8-Bit Software Online Conversion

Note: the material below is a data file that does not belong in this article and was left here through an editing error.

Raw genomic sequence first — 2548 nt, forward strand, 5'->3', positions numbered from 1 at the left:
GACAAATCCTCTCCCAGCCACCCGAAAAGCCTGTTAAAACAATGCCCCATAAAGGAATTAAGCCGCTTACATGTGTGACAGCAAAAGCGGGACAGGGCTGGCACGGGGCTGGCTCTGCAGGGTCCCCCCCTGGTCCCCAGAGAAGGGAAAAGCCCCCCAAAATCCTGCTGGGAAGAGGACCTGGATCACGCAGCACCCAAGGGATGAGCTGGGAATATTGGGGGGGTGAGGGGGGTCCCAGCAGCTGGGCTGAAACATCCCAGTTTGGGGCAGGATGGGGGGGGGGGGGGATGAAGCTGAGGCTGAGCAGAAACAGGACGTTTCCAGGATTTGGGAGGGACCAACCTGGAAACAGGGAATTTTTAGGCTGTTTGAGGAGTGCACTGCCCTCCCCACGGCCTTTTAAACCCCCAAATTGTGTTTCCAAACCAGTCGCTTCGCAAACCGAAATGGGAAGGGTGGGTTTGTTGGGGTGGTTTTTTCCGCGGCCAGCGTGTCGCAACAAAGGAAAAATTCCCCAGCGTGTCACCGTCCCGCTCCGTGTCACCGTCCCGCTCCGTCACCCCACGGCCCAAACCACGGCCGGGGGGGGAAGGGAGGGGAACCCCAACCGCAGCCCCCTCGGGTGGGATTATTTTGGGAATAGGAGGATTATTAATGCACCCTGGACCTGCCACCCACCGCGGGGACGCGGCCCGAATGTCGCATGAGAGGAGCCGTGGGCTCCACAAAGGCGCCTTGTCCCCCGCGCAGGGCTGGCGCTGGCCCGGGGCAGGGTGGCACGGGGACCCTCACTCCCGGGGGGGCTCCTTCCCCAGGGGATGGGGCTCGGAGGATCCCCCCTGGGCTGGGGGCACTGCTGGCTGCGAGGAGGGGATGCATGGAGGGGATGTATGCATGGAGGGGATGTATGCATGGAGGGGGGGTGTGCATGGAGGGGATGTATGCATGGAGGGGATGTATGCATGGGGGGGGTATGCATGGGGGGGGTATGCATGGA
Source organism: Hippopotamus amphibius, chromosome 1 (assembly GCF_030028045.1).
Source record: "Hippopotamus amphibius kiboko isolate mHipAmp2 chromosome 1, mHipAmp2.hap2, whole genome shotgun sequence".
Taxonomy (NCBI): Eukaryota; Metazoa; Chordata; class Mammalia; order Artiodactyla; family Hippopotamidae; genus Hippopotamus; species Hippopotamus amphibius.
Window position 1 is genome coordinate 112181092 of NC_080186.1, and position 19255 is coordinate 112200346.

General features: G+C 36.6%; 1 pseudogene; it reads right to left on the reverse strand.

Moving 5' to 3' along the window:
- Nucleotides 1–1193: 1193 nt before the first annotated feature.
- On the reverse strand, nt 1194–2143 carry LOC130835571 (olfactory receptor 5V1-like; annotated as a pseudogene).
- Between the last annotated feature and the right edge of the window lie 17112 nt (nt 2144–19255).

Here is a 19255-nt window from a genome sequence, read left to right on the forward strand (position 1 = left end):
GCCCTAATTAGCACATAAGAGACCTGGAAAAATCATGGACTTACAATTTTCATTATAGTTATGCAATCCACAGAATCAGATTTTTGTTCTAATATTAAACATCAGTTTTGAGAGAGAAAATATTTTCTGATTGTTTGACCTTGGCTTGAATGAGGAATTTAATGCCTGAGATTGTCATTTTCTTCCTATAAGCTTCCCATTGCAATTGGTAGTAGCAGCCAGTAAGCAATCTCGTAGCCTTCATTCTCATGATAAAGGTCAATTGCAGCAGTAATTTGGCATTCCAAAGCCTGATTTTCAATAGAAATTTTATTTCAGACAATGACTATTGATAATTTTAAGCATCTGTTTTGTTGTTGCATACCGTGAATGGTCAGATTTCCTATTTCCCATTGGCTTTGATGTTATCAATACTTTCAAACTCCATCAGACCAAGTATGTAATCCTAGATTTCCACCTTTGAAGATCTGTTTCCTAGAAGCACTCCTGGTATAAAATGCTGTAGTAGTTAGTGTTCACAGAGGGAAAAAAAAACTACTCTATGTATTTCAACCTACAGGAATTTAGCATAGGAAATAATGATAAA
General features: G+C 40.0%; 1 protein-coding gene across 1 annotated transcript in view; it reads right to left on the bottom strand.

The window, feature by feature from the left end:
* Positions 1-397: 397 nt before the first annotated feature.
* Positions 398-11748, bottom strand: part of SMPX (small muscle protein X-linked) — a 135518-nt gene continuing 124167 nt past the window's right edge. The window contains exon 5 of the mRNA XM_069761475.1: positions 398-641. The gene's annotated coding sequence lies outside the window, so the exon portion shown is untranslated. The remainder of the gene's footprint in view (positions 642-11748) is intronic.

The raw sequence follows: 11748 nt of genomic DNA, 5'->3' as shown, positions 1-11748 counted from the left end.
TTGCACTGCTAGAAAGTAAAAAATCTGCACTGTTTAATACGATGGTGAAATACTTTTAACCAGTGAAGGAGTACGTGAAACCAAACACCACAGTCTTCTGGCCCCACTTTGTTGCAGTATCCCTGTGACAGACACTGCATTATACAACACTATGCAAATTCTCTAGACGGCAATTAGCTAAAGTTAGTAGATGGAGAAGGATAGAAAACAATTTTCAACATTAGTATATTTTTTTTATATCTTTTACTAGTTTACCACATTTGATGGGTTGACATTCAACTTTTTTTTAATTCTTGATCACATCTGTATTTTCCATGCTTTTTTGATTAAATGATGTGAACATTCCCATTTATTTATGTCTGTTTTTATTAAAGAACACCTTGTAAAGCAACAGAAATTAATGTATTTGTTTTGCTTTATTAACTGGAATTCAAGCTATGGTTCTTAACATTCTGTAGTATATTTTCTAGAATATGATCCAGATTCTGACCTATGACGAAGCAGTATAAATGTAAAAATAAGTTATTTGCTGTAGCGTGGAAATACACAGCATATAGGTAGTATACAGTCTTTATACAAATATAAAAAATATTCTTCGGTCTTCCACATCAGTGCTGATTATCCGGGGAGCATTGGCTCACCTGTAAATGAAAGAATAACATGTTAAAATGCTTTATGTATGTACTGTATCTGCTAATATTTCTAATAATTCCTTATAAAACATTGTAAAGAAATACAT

8-bit Software (c) Duncan Webster April 1992 Issue 19 (c) Duncan Webster 3rd April 1992 PRINTER RIBBON RE-INKING (Chris Richardson) I have re-inked my printer ribbons for about 5 years. Some people reckon that if you re-ink your ribbons with endorsing ink (the type used on rubber stamp pads) you are likely to gum up your printer head and possibly melt it or glue it up solid. I have never come accross this problem. In fact, I write this note after having just dismamtled my printer head to clean it, it didn't require any attention whatsoever. The ribbon that I have just been forced to discard served me faithfully for 2 years and must have been re-inked at least 20 times before it finally gave up and wore out. I have used various re-inking techniques over the years. My present method is to put a glossy magazine onto a wooden board, place the ribbon on top of the magazine and gently clamp it all together with a G clamp. I use a large tap washer with the centre hole enlarged slightly so that it fits snugly over the knob on the ribbon cassette. I then hold the axle of a small electric motor salvaged from a kids toy onto the edge of the washer, when wired up to my mains converter it turns the ribbon at just the right speed for re-inking. I hold the bottle of endorsing ink angled downwards with the edge touching the centre of the ribbon, this puts a fine line of ink along the centre of the ribbon which soaks accross to just about the right amount. If there are areas that have been over inked a gentle wipe with a lint free cloth will take it off. At first the ribbon may be slightly over inked, if this happens, I usually print out a manual or my study notes. It is important to have the right sort of bottle for this job, the opaque squeezy sort with a cap that has a small hole in it enables you to see the ink and control it's exit from the bottle. One bottle of ink generally lasts about 6 to 8 re-inkings, that works out about 10p a time, quite a large saving. If you are going to have a go, I suggest that you wear disposable gloves and carry the operation out in the shed, because if you have an accident the evidence will be around for some time to come!